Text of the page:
“As people reconciled to God by the death and resurrection of Jesus Christ, we believe that we are called to respond to conflict in a way that is remarkably different from the way the world deals with conflict. We also believe that conflict provides opportunities to glorify God, serve other people, and grow to be like Christ.” From THE PEACEMAKER’S PLEDGE, Peacemaker Ministries
Let’s acknowledge that “opportunity” is not the first word that comes to mind when confronted with a conflicted situation, especially if we ourselves are one of the parties in that conflict. However, after further, prayerful consideration, we may properly conclude that biblical resolution to the matter does hold great potential. Let’s briefly examine the three opportunities mentioned in the pledge above.
The first opportunity may present itself more in the form of a question, “How can God possibly be glorified in this?!” In part, the answer lies in trusting, obeying and imitating our Lord, rather than succumbing to our natural response or just following our feelings, risking making the matter worse. (Psalm 37:5-6; Proverbs 3:5-7). Also, as God provides the grace to respond to conflict in ways that honor Him, we can acknowledge the Lord and the power of the gospel at work within us (Philippians 2:12-13).
The second opportunity is that of serving others in the midst of responding to conflict in a biblical way and pursuing reconciliation and restoration. “In some situations, God may use you to help an opponent understand his interests and find better solutions to his problems (Philippians 2:3-4)… In other cases, the Lord may give you an opportunity to carry your opponent’s burdens by providing for his or her spiritual, emotional, or material needs (Galatians 6:2,9-10). The Lord may also use you to help others learn where they have been wrong and need to change (Gal. 6:1).” THE PEACEMAKER, Ken Sande (Third Edition, 2004, p. 35)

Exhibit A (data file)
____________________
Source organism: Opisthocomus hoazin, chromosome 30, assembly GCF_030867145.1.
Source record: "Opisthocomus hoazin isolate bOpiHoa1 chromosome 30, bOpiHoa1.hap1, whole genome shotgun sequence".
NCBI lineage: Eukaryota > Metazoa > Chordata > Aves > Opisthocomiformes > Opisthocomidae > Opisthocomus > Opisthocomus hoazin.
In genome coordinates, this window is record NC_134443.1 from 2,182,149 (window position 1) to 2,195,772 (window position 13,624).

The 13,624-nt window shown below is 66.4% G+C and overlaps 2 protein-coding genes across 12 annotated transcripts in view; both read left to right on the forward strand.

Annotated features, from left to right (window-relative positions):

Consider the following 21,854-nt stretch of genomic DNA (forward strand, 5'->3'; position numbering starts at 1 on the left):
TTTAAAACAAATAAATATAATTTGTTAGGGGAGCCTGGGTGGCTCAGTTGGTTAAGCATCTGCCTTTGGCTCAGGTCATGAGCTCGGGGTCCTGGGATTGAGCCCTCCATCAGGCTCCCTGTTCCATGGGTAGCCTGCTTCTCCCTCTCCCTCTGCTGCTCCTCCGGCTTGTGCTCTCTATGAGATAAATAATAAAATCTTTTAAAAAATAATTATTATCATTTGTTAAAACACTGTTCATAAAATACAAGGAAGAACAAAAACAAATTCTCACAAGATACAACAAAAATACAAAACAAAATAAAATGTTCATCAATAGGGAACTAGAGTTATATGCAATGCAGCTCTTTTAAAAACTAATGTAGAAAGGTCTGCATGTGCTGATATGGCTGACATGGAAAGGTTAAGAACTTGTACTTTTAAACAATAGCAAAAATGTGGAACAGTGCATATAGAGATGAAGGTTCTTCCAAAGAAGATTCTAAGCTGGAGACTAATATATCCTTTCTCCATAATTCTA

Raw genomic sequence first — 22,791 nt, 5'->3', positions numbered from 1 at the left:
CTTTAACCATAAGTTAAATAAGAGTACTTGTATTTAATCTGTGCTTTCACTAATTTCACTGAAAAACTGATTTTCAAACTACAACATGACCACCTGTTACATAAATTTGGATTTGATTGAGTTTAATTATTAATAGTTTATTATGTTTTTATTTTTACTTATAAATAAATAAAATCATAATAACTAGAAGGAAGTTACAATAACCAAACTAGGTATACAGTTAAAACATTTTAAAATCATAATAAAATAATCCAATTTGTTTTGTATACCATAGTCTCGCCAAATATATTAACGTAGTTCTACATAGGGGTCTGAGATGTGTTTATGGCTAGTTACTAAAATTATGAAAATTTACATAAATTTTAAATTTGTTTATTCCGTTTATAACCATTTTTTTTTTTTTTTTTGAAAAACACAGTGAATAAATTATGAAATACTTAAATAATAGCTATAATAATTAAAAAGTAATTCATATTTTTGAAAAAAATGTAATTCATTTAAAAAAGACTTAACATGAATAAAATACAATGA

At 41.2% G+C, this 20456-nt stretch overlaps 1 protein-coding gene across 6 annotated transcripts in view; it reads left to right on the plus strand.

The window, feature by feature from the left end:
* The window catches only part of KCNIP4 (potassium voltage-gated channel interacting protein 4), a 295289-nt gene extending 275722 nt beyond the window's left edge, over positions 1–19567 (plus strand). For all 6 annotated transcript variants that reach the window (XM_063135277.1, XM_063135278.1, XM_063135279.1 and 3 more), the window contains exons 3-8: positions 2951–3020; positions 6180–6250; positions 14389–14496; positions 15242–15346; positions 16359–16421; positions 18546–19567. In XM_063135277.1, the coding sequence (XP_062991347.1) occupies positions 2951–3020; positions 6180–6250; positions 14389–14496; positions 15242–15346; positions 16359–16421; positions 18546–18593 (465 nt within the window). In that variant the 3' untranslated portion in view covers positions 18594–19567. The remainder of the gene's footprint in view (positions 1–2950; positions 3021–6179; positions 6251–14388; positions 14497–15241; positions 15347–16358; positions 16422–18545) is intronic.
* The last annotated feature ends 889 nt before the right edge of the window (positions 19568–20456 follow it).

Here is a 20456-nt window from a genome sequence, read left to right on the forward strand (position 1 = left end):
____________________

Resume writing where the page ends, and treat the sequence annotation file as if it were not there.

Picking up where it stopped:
The third opportunity which stems from conflict is growing to be more like Christ, which may initially mean the exposure of our own sinful attitudes or condition of our heart in a certain area. It will most likely require contrition, confession, and forgiveness on our part as a precursor to any other meaningful exchange with another party. The nature of the forgiveness spoken of in Colossians 3:12-13 begins with us addressing our own sin at the foot of the cross, in order that we might forebear with others, as well.
I invite you join me in prayerfully discerning the “opportunities” inherent to situations where we find ourselves conflicted with others, and to trust the Lord together for those realities to emerge by the powerful, supernatural influence of the Holy Spirit in what otherwise may look like very unfortunate circumstances. Watch for more information about advanced training in resolving conflict biblically to come to the NCD in the summer of 2012.